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I got a new gravel bike and the crankset has only 42T which is a bit less thank ideal for a flat country like Denmark. I tried to find compatible cranksets, but I didn't find any relevant info except "they are standardized, but there are multiple standards".

My the crankset model is Forged Alloy 1x10, Hollow CrMo Spindle, Narrow Wide 42T as specified by the producer (https://www.marinbikes.com/bikes/2022-gestalt-x10). How may I find compatible cranksets? Can you please recommend me a compatible 50-54T crankset?

EDIT: I've found on it "Samox ET40 E13", but very few references on the internet. May I change only the chainring?

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  • The number of teeth is dictated by the chainrings, which are typically a separate piece of metal from the crank, and are just bolted to the cranks. So you should be able to replace just the chainring which will be much cheaper and easier (less complicated compatibility checking) than replacing the whole crankset. Do you think your chainrings are not detachable from the cranks?
    – SSilk
    Sep 16, 2022 at 13:38
  • As an example of chainrings detached from the cranks, you can have a look at this previous question of mine: bicycles.stackexchange.com/questions/83606/… It's a different topic, but you can see pictures of chainrings off the cranks.
    – SSilk
    Sep 16, 2022 at 13:39
  • One thought not worth an answer: Have you tried riding gravel on that bike yet? I know you said Denmark is very flat. However, we do ride slower on gravel. You may find the gearing to be adequate.
    – Weiwen Ng
    Sep 16, 2022 at 22:07
  • @WeiwenNg yes, just went out with it today and I mostly used the smallest and second smallest cogs (25-30Km/h) on gravel and only the smallest cog on asphalt (28-34Km/h). With a 50-54T chainring I would expect to use the middle-lower cogs instead of stressing the smallest one all the time. Sep 16, 2022 at 23:04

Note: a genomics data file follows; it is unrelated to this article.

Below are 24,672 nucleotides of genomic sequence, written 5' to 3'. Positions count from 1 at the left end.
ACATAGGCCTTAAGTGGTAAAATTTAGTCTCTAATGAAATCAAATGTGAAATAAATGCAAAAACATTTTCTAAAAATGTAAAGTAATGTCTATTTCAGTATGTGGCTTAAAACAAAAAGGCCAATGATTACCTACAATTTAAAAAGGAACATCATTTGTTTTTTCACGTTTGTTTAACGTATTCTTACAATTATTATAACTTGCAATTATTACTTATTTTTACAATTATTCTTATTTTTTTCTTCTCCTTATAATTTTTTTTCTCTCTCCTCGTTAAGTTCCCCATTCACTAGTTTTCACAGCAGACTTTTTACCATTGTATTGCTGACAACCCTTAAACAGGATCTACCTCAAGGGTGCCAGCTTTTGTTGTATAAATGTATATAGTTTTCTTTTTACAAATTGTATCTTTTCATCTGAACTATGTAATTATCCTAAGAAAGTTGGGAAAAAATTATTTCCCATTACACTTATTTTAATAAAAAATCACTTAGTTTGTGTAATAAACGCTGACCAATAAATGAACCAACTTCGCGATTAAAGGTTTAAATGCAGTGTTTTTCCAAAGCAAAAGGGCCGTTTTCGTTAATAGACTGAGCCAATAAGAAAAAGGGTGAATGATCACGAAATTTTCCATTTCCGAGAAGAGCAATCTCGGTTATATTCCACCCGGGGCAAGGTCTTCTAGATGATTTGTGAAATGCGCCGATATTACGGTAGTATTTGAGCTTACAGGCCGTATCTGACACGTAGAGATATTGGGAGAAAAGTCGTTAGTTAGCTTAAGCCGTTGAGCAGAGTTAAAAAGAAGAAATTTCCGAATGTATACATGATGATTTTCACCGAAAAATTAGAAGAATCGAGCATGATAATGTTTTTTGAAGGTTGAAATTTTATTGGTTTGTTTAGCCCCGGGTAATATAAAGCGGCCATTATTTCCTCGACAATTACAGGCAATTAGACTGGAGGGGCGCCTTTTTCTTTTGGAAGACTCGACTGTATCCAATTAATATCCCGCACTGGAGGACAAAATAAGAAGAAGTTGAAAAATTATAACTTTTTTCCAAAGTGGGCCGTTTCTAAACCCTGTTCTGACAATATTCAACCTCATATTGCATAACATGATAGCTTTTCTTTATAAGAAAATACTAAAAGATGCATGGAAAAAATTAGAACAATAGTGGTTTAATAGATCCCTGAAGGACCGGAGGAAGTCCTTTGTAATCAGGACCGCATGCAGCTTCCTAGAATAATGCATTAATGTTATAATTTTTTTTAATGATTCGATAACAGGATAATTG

2 Answers 2

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This bike is designed around a 1x groupset which very often limits what crank size options are available. The smaller chainring is often combined with wider chainstays to give bigger tyre clearance.

From the Marin website: "The Gestalt X is made to expand your horizons even further beyond roads. We extended the possibilities of the Gestalt by adding generous tire clearance, lowering the stand over, using solely one-by drivetrains, adding dropper post routing, and tuning the geometry for more adventurous riding. This is the drop bar bike for the rider looking for singletrack no matter what the occassion, the perfect bike to ride the road both to and from the trail and cut through unexplored places to find new routes."

The first thing to do is contact Marin customer support or the shop where you bought the bike and find out what the maximum supported chainring size is. 42T might already be the biggest possible.

Another alternative if you have not ridden the bike yet (or if the shop offers some sort of limited time satisfaction guarantee) is to return the bike and swap for something that supports a 2x chainset

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    This image certainly appears to provide evidence that the bike probably can't support a chainring much larger than a 42T. Note the apparent "scooped out" area in the chainstay to provide clearance for the chainring. Sep 16, 2022 at 15:15
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That crank almost certainly uses 3-bolt direct mount chainrings, a de facto standard based on SRAM direct mount cranks. You can probably confirm that by looking at the backside of chainring.

Getting a 44t or 46t chainring to replace the stock one is easy, but what's in question is whether the bike has clearance for them. It probably doesn't or is borderline. This is a different bike in the line, but it appears to be the same frame and also a 42t:

enter image description here

On some bikes there's a more tenable path to go to 10t rear, but that doesn't apply here in anything close to a cost-effective way. You could change to a double, but that also means basically changing everything (cranks, FD, left lever, RD, cassette) so isn't practical.

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  • If this is the same Samox crankset as on the closely related DSX models, then the chainring is not separately replaceable (according to Marin's advice). The entire crankset will need to be replaced.
    – Szabolcs
    Sep 16, 2022 at 21:41
  • @Szabolcs That image sure looks like a chainring bolted to a five-arm (or maybe an assymetric four-arm a la Shimano) spider from the inside to me. Maybe it's not the same? Sep 16, 2022 at 21:45
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    @AndrewHenle The image in this answer is not of the Gestalt X10. Based on the images and description, the X10 has the same crankset as the DSX 2. Marin customer support told me that "Unfortunately the DSX 2's Samox cranksets do not have replaceable chainrings. The chainring is 'swaged' directly onto the crankset. However the chainring material is chromoly steel, so the service life should be very long, but in the event of a crash, chainring swap or other issue, the crankset would need replacement."
    – Szabolcs
    Sep 16, 2022 at 21:48

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